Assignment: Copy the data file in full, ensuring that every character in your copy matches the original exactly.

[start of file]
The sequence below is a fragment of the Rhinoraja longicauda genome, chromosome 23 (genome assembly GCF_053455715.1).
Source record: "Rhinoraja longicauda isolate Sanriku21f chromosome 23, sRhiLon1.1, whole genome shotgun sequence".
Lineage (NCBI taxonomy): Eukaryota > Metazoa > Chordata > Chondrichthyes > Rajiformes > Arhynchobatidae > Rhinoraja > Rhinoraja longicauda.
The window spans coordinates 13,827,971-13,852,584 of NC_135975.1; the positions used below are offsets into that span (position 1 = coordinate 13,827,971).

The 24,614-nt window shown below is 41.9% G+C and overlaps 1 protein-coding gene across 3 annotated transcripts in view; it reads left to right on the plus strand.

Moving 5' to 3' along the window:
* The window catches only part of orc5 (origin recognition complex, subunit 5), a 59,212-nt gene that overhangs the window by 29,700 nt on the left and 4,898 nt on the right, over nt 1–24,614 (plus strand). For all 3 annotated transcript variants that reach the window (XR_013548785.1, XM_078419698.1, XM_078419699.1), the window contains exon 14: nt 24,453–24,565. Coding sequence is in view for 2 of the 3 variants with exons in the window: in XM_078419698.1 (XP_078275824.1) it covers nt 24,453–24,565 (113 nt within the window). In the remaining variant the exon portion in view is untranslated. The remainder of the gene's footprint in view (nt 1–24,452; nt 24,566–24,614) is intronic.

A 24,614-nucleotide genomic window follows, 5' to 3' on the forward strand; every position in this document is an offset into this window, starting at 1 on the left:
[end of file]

The sequence below is a fragment of the Rhinoraja longicauda genome, chromosome 23 (genome assembly GCF_053455715.1).
Source record: "Rhinoraja longicauda isolate Sanriku21f chromosome 23, sRhiLon1.1, whole genome shotgun sequence".
Lineage (NCBI taxonomy): Eukaryota > Metazoa > Chordata > Chondrichthyes > Rajiformes > Arhynchobatidae > Rhinoraja > Rhinoraja longicauda.
The window spans coordinates 13,827,971-13,852,584 of NC_135975.1; the positions used below are offsets into that span (position 1 = coordinate 13,827,971).

The 24,614-nt window shown below is 41.9% G+C and overlaps 1 protein-coding gene across 3 annotated transcripts in view; it reads left to right on the plus strand.

Moving 5' to 3' along the window:
* The window catches only part of orc5 (origin recognition complex, subunit 5), a 59,212-nt gene that overhangs the window by 29,700 nt on the left and 4,898 nt on the right, over nt 1–24,614 (plus strand). For all 3 annotated transcript variants that reach the window (XR_013548785.1, XM_078419698.1, XM_078419699.1), the window contains exon 14: nt 24,453–24,565. Coding sequence is in view for 2 of the 3 variants with exons in the window: in XM_078419698.1 (XP_078275824.1) it covers nt 24,453–24,565 (113 nt within the window). In the remaining variant the exon portion in view is untranslated. The remainder of the gene's footprint in view (nt 1–24,452; nt 24,566–24,614) is intronic.

A 24,614-nucleotide genomic window follows, 5' to 3' on the forward strand; every position in this document is an offset into this window, starting at 1 on the left: